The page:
ONE person who is not fascinated by all the talks about impeaching ailing President Umaru Musa Yar’Adua and making Acting President Goodluck Jonathan as a substantive president of Nigeria is the presidential candidate of Fresh Democratic Party, FDP, in the 2007 presidential poll, Rev. Chris Okotie.

According to the cleric, the most viable option out of the current constitutional uncertainty is for the country to resolve now to change the current arrangement and put in place an interim government which will midwife another election in accordance with the recommendations of the Justice Uwais panel on electoral reforms.

Rev. Chris Okotie
In this interview with Vanguard, the founder of Household of God Church who is also a lawyer declined comments on the issue of the impeachment of ailing President Yar’Adua describing the idea as absolutely unnecessary distraction in the nation’s march towards greatness. He also spoke on other national issues. Excerpts:

People have described current political situation as a constitutional crisis. What is your opinion?

I think what we have here is the gang of political affiliates who have no ideological connectivity, who do not understand the concept of patriotism or nationalism and have amalgamated themselves into a political contraption that is called PDP for personal aggrandizement and personal agenda that has brought Nigeria to where it is today. The problem now is not a Yar’Adua problem neither is it that of Obasanjo. It is a PDP problem.

But some people still believe that President Obasanjo foisted a sick man on the nation and today we appear stuck. Do you agree with that school of thought?

Well, it’s purely speculative. The political culture in our nation does not recognize that as an aberration because that is what transpires from the local government to the presidency. It is natural that if you are in a position of authority, you should be concerned about the person to hand over to before you vacate.

I think President Olusegun Obasanjo was surrounded with men and women he did not trust; he believed they did not have the interest of the nation at heart. Therefore, he was more inclined towards Yar’Adua, just like we see in different states of the federation. But this same cacophony of voices you hear today, are the same people who were saying Yar’Adua was a great choice. But for some reasons, within the same party, there is discontent.

I don’t want Nigerians to be confused as to the reality of the PDP miasma in comparison to the realities we face as Nigerians, because what is going on now in the country is purely a political party, disintegrating and unable to carry out its responsibilities towards the people. They are only making their political problem a national problem and we need to distinguish between the two.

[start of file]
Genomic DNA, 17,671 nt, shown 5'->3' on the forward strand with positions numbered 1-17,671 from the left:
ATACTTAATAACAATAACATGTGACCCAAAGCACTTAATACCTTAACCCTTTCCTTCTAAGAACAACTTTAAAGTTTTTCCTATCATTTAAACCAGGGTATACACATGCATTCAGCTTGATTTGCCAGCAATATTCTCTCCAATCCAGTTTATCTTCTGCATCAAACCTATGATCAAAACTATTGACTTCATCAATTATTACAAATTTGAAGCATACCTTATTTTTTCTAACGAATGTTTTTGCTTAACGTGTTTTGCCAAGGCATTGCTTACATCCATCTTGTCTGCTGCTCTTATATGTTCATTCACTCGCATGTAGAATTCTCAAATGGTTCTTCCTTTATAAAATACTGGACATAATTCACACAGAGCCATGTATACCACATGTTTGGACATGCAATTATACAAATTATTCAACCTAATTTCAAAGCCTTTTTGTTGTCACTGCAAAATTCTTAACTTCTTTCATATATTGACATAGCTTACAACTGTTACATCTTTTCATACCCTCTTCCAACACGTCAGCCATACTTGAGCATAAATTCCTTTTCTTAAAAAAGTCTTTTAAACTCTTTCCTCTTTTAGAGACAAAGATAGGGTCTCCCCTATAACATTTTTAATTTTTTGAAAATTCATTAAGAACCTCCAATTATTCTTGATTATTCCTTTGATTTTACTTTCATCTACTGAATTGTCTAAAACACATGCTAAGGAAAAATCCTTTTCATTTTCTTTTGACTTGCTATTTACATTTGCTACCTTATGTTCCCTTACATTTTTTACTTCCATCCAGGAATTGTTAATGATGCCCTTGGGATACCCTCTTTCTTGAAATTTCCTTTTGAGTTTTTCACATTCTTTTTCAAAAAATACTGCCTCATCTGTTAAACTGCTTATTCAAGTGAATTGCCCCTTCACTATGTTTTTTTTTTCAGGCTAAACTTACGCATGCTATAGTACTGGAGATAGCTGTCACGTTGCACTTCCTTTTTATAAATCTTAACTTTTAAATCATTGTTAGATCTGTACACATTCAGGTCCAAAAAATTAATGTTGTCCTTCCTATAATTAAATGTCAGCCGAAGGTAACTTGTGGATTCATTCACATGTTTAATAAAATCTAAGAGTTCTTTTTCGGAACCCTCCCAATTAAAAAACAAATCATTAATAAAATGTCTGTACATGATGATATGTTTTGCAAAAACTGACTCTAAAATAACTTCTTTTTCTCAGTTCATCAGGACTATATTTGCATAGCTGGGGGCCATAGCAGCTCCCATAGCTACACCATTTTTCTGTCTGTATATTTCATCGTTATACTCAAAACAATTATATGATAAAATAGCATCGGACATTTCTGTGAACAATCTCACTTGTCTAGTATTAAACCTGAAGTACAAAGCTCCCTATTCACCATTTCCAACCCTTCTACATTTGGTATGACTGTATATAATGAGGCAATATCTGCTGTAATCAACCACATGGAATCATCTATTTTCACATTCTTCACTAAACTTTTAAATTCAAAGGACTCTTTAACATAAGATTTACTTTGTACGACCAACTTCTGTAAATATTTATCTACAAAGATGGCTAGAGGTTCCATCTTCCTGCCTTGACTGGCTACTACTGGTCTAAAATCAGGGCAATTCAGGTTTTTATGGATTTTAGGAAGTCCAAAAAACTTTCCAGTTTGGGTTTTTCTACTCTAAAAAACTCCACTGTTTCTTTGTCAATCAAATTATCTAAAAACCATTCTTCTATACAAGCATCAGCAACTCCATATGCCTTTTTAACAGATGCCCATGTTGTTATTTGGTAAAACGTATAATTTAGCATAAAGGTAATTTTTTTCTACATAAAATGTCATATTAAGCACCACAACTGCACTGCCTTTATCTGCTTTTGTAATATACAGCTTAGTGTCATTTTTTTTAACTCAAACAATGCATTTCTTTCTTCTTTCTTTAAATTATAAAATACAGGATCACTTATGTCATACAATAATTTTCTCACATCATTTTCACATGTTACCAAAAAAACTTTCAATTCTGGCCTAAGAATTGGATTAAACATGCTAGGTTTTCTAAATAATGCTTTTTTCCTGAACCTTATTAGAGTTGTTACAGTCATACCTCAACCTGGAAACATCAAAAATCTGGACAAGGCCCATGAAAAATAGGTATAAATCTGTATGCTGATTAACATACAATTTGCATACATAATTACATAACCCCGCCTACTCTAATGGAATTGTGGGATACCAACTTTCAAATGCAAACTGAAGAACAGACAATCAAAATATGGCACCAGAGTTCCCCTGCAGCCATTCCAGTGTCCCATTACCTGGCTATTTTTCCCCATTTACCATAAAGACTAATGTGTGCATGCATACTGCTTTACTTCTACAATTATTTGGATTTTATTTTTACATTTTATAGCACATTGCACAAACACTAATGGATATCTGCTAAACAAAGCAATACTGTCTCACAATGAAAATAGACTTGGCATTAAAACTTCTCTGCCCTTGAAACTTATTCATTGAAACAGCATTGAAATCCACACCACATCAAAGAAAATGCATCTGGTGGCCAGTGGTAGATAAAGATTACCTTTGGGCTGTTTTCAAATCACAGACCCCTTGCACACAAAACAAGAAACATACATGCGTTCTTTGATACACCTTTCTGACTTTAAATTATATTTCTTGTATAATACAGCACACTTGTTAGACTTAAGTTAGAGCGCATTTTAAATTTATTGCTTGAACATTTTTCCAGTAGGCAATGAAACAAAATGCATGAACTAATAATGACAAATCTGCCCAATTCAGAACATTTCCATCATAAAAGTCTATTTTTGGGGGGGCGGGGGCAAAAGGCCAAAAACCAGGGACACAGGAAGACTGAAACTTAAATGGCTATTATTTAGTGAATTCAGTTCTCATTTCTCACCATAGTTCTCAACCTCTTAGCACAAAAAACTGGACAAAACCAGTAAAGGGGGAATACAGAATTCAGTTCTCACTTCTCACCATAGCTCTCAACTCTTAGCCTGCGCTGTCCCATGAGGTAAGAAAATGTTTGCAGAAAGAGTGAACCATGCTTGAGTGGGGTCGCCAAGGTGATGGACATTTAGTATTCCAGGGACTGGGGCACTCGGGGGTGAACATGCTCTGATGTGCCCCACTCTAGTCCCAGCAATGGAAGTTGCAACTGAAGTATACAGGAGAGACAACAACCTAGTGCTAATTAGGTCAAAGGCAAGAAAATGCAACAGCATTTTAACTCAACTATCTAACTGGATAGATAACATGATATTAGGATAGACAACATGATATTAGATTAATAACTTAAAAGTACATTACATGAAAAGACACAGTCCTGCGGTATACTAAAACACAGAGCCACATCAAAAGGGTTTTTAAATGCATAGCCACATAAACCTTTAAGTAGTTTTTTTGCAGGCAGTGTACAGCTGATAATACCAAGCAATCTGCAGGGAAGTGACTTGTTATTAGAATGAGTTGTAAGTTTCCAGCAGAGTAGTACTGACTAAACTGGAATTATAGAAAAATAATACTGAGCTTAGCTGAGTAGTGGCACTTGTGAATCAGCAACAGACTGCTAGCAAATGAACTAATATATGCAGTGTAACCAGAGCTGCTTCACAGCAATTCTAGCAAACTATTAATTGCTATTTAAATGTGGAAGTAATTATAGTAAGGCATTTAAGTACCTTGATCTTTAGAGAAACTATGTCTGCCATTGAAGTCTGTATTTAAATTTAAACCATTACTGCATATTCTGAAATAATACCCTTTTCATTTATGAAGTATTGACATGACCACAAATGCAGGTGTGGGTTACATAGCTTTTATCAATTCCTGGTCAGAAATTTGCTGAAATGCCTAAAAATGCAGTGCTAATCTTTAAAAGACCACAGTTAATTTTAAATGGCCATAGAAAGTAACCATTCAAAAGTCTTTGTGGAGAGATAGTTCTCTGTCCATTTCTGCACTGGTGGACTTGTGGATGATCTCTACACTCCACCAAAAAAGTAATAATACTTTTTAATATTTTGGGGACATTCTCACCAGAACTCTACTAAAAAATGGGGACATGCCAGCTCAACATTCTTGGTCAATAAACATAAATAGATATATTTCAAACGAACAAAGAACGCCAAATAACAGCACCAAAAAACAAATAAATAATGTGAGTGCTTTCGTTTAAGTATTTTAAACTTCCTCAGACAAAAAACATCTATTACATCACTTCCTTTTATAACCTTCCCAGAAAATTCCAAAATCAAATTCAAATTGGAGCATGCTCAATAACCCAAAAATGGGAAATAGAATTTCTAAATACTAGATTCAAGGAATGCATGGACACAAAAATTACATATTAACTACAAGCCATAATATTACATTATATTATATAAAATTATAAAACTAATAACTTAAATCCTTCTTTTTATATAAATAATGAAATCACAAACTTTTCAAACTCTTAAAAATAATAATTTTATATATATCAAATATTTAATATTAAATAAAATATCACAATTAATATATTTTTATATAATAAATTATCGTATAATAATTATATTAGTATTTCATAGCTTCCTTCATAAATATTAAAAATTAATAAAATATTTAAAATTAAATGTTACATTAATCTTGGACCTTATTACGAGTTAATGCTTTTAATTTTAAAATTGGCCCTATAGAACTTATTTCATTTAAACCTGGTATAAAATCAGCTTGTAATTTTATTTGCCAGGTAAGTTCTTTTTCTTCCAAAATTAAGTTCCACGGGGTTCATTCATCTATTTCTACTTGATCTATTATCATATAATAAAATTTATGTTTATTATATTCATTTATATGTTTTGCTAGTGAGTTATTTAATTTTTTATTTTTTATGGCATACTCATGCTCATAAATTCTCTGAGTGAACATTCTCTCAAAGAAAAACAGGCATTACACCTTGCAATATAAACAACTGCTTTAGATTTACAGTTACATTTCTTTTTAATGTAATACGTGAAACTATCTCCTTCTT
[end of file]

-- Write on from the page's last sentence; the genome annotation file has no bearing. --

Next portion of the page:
Are you saying that the PDP is responsible for President Yar’Adua holding on to power, even when it appears that he is incapable to continue?

For me, I am first a pastor before anything else. The humane Christian sentiments, at this point, overwhelm the dictates of partisan politics and I will say that with a sense of great responsibility. We are talking about the life of another individual here. And I have seen that the entire process has been overplayed.

That is why I am saying that we need to locate the very source of this aberration– it is a political party. The federal executive council is PDP and the National Assembly is constituted by majority of PDP members, appointment of judges has been vested in the government. So, whichever way you look at it, it still comes down to the political party.

They are the ones who have created this situation and they have become pluralized by whatever agenda that they have; because it is a matter that can be resolved in the party. My own concern is that this is such a delicate issue that if we politicize it, it can lead to a level of disintegration that would traumatize all of us. I will say we should go beyond politics and understand that we are a nation.

At a very sensitive and critical point now in our political evolution, we need to come to a point of dialogue and try to resolve it. Constitutional interpretation is not the solution. I think we need to go beyond this personal agenda and come to put our nation first and we resolve this as Nigerians who have a stake.

What you are recommending now is an intervention entirely different from what we have presently, which will come and midwife another election? Is that not an aberration to the present constitution?

No! The constitution of any country or group is given to protect its existence. The constitution cannot exist outside of Nigeria. Nigeria can exist without the constitution. The existence of Nigeria is threatened and when you have that kind of state you take measures sometimes that are extra-constitutional to sustain the existence of the state. I would rather have an interim government in place than to have war or a state of national anarchy, civil disobedience and some of the things people are advocating now that would traumatize our nation.

The psyche of our people is already decimated as it where. You do not want to put a greater burden on the people. There has to be a conflict resolution mechanism that is accepted because there is no way the Yar’Adua camp will accept the suggestions being put forward so, they are going to take a position until it becomes belligerent that will eventually lead to anarchy.

We have been here before and what I am saying is that when you come to a point like this you abandon politics, political sentiments that will balkanize and polarize the nation and you come together just as Nigerians and say what do we need to do now to move forward…let us find a crop of men and women that will serve as mediators and hold things together until we can find a meaningful political solution.